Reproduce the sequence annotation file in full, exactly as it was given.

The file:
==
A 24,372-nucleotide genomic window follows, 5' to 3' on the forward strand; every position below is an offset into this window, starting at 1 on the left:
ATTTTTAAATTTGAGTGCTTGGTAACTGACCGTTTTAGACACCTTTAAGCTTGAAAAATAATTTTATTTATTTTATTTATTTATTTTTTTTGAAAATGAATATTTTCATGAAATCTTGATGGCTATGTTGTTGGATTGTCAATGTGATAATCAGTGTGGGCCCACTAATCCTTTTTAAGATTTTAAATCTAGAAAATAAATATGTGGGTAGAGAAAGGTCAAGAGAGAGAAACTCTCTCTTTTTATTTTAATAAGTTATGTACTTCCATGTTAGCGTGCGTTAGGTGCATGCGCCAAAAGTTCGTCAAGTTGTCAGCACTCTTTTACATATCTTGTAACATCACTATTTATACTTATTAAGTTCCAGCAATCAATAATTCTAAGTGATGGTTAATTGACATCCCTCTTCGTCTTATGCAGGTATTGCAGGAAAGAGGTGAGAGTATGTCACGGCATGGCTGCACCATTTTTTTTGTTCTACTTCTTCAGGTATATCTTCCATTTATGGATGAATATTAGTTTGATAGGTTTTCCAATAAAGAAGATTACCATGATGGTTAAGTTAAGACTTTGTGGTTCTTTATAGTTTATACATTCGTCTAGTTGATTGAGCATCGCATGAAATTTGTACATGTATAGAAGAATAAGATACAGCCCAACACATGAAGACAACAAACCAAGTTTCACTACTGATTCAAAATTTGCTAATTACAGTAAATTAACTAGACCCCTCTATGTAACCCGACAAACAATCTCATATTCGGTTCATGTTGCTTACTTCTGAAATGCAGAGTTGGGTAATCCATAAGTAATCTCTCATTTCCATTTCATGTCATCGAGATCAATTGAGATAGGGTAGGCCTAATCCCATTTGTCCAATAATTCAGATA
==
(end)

A 24,372-nucleotide genomic window follows, 5' to 3' on the forward strand; every position below is an offset into this window, starting at 1 on the left:
ATTTTTAAATTTGAGTGCTTGGTAACTGACCGTTTTAGACACCTTTAAGCTTGAAAAATAATTTTATTTATTTTATTTATTTATTTTTTTTGAAAATGAATATTTTCATGAAATCTTGATGGCTATGTTGTTGGATTGTCAATGTGATAATCAGTGTGGGCCCACTAATCCTTTTTAAGATTTTAAATCTAGAAAATAAATATGTGGGTAGAGAAAGGTCAAGAGAGAGAAACTCTCTCTTTTTATTTTAATAAGTTATGTACTTCCATGTTAGCGTGCGTTAGGTGCATGCGCCAAAAGTTCGTCAAGTTGTCAGCACTCTTTTACATATCTTGTAACATCACTATTTATACTTATTAAGTTCCAGCAATCAATAATTCTAAGTGATGGTTAATTGACATCCCTCTTCGTCTTATGCAGGTATTGCAGGAAAGAGGTGAGAGTATGTCACGGCATGGCTGCACCATTTTTTTTGTTCTACTTCTTCAGGTATATCTTCCATTTATGGATGAATATTAGTTTGATAGGTTTTCCAATAAAGAAGATTACCATGATGGTTAAGTTAAGACTTTGTGGTTCTTTATAGTTTATACATTCGTCTAGTTGATTGAGCATCGCATGAAATTTGTACATGTATAGAAGAATAAGATACAGCCCAACACATGAAGACAACAAACCAAGTTTCACTACTGATTCAAAATTTGCTAATTACAGTAAATTAACTAGACCCCTCTATGTAACCCGACAAACAATCTCATATTCGGTTCATGTTGCTTACTTCTGAAATGCAGAGTTGGGTAATCCATAAGTAATCTCTCATTTCCATTTCATGTCATCGAGATCAATTGAGATAGGGTAGGCCTAATCCCATTTGTCCAATAATTCAGATA